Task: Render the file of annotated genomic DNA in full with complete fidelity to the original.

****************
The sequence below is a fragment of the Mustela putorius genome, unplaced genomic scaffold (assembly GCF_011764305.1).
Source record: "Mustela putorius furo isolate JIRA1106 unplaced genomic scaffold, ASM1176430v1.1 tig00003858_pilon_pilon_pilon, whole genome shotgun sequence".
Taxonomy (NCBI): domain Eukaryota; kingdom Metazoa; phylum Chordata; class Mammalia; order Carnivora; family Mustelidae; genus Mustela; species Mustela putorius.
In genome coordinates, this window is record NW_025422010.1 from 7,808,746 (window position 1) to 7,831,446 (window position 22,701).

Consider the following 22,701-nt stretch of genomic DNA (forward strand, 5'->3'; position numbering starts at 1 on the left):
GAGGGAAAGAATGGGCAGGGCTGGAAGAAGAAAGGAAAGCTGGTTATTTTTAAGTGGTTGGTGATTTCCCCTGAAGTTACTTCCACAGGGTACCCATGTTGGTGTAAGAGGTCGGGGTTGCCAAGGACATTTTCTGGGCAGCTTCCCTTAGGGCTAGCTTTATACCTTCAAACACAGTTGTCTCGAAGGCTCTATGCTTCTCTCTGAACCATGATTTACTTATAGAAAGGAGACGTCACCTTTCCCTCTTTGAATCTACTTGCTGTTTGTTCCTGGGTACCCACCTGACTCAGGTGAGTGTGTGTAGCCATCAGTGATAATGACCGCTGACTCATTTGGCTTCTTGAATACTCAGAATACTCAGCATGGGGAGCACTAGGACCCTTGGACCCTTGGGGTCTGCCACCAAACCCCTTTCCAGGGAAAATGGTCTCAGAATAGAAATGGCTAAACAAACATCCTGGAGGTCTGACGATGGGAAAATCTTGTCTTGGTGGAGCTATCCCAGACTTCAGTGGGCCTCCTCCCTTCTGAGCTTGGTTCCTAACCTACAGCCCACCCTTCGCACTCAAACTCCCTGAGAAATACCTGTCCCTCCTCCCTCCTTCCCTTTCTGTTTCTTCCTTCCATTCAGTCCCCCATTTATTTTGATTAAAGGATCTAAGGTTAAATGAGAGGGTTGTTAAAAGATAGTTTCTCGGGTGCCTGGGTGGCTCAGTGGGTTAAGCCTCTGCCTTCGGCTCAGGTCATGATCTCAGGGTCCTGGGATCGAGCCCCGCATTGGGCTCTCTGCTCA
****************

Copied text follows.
The sequence below is a fragment of the Mustela putorius genome, unplaced genomic scaffold (assembly GCF_011764305.1).
Source record: "Mustela putorius furo isolate JIRA1106 unplaced genomic scaffold, ASM1176430v1.1 tig00003858_pilon_pilon_pilon, whole genome shotgun sequence".
Taxonomy (NCBI): domain Eukaryota; kingdom Metazoa; phylum Chordata; class Mammalia; order Carnivora; family Mustelidae; genus Mustela; species Mustela putorius.
In genome coordinates, this window is record NW_025422010.1 from 7,808,746 (window position 1) to 7,831,446 (window position 22,701).

Consider the following 22,701-nt stretch of genomic DNA (forward strand, 5'->3'; position numbering starts at 1 on the left):
GAGGGAAAGAATGGGCAGGGCTGGAAGAAGAAAGGAAAGCTGGTTATTTTTAAGTGGTTGGTGATTTCCCCTGAAGTTACTTCCACAGGGTACCCATGTTGGTGTAAGAGGTCGGGGTTGCCAAGGACATTTTCTGGGCAGCTTCCCTTAGGGCTAGCTTTATACCTTCAAACACAGTTGTCTCGAAGGCTCTATGCTTCTCTCTGAACCATGATTTACTTATAGAAAGGAGACGTCACCTTTCCCTCTTTGAATCTACTTGCTGTTTGTTCCTGGGTACCCACCTGACTCAGGTGAGTGTGTGTAGCCATCAGTGATAATGACCGCTGACTCATTTGGCTTCTTGAATACTCAGAATACTCAGCATGGGGAGCACTAGGACCCTTGGACCCTTGGGGTCTGCCACCAAACCCCTTTCCAGGGAAAATGGTCTCAGAATAGAAATGGCTAAACAAACATCCTGGAGGTCTGACGATGGGAAAATCTTGTCTTGGTGGAGCTATCCCAGACTTCAGTGGGCCTCCTCCCTTCTGAGCTTGGTTCCTAACCTACAGCCCACCCTTCGCACTCAAACTCCCTGAGAAATACCTGTCCCTCCTCCCTCCTTCCCTTTCTGTTTCTTCCTTCCATTCAGTCCCCCATTTATTTTGATTAAAGGATCTAAGGTTAAATGAGAGGGTTGTTAAAAGATAGTTTCTCGGGTGCCTGGGTGGCTCAGTGGGTTAAGCCTCTGCCTTCGGCTCAGGTCATGATCTCAGGGTCCTGGGATCGAGCCCCGCATTGGGCTCTCTGCTCA